Twenty One Pilots: ‘Blurryface’ Album Review

Ohio-born duo Twenty One Pilots have been incredibly successful; soaring straight to the heights of alternative-rock royalty over just two years. Their 2013 major label debut Vessel shook the genre and has introduced an astonishing lyrical honesty to bittersweet, upbeat music. The duo’s recent release Blurryface is a natural progression of its predecessor: the captivating, more mature brother of an already polished sound.

Alike to their previous release, Blurryface takes an offbeat, transgressive approach to alternative music. Twenty One Pilots’ genre is often quoted as “schizophrenic pop,” and this is probably the most accurate description we’ll find: these guys are no strangers to taking risks. Blurryface boasts influences from polar ends of the music industry: “Lane Boy” with its strong Reggae vibes, “Tear In My Heart” which follows a standard pop formula (albeit immensely successfully), and the darker “Goner” which is reminiscent of Vessel’s “Truce.” Ultimately, with the exception of “Doubt” and “Polarize” which transition near-seamlessly, each track has it’s own distinct identity. It’s an ambitious design, but with Tyler Joseph’s vocals and Josh Dun’s impressive drumming, it’s no surprise they pulled it off flawlessly. 

Although Joseph’s accessible, sincere lyrics remain the focal point of the band in this new era, there is a distinctive shift in the subject of Blurryface tracks. Whereas Vessel largely contains references to Joseph’s struggles with mental health issues and nods to political issues, Blurryface sees the pair write songs about love—‘Tear In My Heart’—whilst retaining the intimacy of their previous releases. Blurryface is a medley of bittersweet tracks about love, life, and the ever-increasing fear of growing up. At first listen, the album may seem a lighthearted alternative to ‘Vessel’—with the obvious exception of ‘Goner’—but Joseph dismisses this generalisation within “Not Today”: “This song’s a contradiction because of how happy it sounds, but the lyrics are so down.”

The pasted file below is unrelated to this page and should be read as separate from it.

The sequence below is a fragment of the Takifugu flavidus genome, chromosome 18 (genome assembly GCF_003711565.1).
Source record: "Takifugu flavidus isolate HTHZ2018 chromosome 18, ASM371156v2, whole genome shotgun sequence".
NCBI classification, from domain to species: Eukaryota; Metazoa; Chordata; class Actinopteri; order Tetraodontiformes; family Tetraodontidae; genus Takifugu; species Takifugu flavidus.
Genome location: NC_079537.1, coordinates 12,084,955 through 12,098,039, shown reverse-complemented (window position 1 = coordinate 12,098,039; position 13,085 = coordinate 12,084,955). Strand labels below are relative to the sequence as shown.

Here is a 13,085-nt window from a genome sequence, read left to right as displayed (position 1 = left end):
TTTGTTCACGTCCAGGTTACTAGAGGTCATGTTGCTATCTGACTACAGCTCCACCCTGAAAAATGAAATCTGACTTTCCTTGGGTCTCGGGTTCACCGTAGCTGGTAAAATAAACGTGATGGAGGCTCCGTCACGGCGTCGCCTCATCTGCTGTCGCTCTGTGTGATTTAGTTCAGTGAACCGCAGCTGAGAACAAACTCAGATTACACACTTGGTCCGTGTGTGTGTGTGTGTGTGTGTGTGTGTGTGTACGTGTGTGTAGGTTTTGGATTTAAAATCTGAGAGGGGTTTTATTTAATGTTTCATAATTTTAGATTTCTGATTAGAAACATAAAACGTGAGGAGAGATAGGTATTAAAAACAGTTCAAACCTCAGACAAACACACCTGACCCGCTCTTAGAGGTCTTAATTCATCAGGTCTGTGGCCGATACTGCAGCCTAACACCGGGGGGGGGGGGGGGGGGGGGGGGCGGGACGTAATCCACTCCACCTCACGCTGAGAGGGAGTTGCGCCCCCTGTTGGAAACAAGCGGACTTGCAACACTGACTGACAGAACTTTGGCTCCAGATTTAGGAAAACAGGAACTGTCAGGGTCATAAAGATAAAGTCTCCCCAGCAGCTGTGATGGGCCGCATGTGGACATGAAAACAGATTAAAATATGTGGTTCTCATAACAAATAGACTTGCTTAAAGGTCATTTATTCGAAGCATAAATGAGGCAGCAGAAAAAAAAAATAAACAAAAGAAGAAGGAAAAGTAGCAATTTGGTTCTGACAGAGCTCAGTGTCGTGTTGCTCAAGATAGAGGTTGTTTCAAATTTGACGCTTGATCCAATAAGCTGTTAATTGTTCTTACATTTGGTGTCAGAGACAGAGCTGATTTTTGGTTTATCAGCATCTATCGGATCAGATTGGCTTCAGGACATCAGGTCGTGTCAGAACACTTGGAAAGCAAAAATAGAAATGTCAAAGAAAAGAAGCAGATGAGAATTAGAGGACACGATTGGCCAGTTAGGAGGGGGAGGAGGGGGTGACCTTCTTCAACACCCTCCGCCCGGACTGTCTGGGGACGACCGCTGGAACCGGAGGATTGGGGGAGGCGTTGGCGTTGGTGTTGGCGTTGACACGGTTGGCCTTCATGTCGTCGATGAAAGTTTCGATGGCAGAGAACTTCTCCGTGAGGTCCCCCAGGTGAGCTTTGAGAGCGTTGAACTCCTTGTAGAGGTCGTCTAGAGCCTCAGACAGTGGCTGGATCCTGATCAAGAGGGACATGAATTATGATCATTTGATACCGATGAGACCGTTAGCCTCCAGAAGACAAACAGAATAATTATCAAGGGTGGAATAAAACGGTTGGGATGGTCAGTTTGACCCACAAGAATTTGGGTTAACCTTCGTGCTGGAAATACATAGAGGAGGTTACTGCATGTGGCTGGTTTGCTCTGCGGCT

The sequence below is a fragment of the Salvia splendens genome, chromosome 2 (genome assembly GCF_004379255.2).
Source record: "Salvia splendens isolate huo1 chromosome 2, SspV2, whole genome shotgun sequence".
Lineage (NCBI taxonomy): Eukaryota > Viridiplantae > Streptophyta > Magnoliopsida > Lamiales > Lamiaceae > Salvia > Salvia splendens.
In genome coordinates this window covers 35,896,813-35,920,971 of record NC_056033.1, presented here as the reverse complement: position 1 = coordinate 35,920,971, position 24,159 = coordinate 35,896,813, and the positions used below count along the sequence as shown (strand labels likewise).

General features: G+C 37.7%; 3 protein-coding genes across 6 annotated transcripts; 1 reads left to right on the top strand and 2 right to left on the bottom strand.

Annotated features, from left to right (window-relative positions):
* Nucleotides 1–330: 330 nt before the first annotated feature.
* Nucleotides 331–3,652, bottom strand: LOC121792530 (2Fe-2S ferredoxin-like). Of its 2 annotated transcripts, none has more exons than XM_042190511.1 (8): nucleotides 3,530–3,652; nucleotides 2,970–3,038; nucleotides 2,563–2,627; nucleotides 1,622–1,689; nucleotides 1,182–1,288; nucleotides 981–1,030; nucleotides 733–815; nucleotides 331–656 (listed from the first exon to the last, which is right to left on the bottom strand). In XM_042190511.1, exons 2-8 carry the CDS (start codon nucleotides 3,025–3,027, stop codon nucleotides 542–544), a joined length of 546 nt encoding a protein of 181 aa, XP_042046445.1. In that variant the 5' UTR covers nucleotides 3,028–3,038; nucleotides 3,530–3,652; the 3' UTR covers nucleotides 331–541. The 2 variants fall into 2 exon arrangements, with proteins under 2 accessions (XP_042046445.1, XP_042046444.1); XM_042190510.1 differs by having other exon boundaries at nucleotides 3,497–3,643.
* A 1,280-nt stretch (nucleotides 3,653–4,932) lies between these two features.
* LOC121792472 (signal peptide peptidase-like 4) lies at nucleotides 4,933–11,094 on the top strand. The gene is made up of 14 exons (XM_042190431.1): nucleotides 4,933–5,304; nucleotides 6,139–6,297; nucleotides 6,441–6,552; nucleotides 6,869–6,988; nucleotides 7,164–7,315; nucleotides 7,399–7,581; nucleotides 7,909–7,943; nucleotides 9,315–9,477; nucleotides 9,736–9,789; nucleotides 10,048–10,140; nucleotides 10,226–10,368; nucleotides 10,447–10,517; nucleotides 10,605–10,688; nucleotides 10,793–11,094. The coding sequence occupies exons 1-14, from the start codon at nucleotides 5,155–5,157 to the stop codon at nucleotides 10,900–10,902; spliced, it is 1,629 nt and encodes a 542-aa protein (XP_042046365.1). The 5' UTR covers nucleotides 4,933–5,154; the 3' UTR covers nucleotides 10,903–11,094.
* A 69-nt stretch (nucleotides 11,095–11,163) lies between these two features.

Ultimately, Blurryface is an incredibly intelligent album, and one full of overarching messages, sincerity, and intent. The title alone was chosen carefully; highlighting one of the release’s most intricate components: the character of ‘Blurryface.’ This is a reoccurring element throughout both Joseph’s lyrics, and the album’s music videos. “My name’s ‘Blurryface’ and I care what you think” / “I’ve got two faces, blurry’s the one I’m not” Joseph exclaims within ‘Stressed Out’ and ‘Goner’ respectively. This figure, however, doesn’t only appear within these lyrics and the album title. A few of the tracks—‘Stressed Out,’ ‘Fairly Local,’ and ‘Lane Boy’—all contain sections performed in a deeper voice. It seems from the projection of these vocals within their music videos—Joseph’s red eyes within ‘Fairly Local’ in particular—that this may the voice of ‘Blurryface.’ Twenty One Pilots have created a puzzle within their album which, when uncovered, presents a character who may be the self-conscious embodiment of a persons stress, anxiety, and depression. Even at a glance, Blurryface radiates a complex, personal intricacy that’s often lacking in modern music.